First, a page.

“She was hyper protective,” Robyn said. “Every teacher had to know our situation. In high school, I wasn’t allowed to watch certain movies because they thought they would trigger me. A lot of people walked around my feelings.”

In history class, if they were given an assignment to present on an important event, Robyn would always pick 9/11 because she didn’t trust her classmates to take it seriously. Some of the boys were immature, she said. She didn’t trust them to do it justice. “They all knew I’d pick up the 11th, because I don’t want any of [them] talking about it,” Robyn said.

And then there were the reporters. Robyn has been interviewe­d over and over in the past two decades about the father she never met: a feature in People, articles in

ABC and NBC and every local paper, a spotlight on “The View,” a documentar­y.

The family has been followed by national outlets since before Robyn’s birth.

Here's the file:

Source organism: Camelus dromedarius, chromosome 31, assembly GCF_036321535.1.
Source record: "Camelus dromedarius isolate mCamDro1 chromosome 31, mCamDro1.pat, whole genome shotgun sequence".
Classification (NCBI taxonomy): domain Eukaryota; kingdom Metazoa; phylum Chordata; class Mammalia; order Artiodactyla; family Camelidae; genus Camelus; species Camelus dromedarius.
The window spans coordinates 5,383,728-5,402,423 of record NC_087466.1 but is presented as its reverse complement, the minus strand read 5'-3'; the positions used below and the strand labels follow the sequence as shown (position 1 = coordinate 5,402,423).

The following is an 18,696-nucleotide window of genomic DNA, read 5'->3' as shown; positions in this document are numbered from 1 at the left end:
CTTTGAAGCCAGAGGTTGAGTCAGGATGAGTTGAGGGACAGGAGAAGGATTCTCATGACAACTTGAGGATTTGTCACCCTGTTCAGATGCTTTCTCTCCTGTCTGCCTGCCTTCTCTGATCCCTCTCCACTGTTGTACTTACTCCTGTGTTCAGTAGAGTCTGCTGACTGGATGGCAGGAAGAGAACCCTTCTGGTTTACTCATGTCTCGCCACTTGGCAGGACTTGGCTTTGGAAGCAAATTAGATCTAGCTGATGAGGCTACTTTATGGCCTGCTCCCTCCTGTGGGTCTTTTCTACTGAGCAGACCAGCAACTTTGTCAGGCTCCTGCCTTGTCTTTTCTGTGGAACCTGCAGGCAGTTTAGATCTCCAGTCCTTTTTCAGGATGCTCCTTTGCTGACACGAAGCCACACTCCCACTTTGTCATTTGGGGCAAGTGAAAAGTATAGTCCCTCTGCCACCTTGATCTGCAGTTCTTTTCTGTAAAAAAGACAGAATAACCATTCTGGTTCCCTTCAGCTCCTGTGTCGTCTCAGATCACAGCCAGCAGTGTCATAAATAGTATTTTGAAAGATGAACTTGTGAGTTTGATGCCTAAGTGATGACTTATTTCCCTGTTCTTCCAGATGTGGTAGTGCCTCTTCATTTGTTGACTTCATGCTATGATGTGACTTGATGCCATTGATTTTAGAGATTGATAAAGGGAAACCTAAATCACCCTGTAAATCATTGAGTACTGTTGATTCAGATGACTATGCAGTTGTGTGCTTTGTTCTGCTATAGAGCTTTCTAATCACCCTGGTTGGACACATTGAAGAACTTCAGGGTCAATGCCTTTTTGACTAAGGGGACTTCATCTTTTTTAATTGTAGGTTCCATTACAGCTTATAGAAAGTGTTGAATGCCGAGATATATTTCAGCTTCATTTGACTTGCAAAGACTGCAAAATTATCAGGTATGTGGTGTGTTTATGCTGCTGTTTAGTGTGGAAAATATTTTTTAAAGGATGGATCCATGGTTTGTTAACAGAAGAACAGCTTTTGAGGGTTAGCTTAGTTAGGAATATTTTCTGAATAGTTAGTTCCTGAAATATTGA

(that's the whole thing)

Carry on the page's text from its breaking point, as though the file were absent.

“Robyn was born on ABC,” Vycki Higley said.

Robyn didn’t get to choose whether she wanted to be a symbol of the national pain of the terror attacks, yet camera crews and microphone­s have asked her to share her story when the anniversar­y rolls around each year. She is one of “America’s children,” one of the more than 3,000 children who lost a parent that dark September day.

Vycki wonders about the impact on her middle daughter, who wasn’t alive at the time of the tragedy. Specifical­ly, Vycki said she thinks the fact that she was “telling the story for so long” may have been hard for the young girl, who didn't really get to develop and voice her own narrative around the events for a long time.

But in recent years, Robyn has been telling her own story, although it remains difficult to give voice to the collective pain of those affected by 9/11 across America.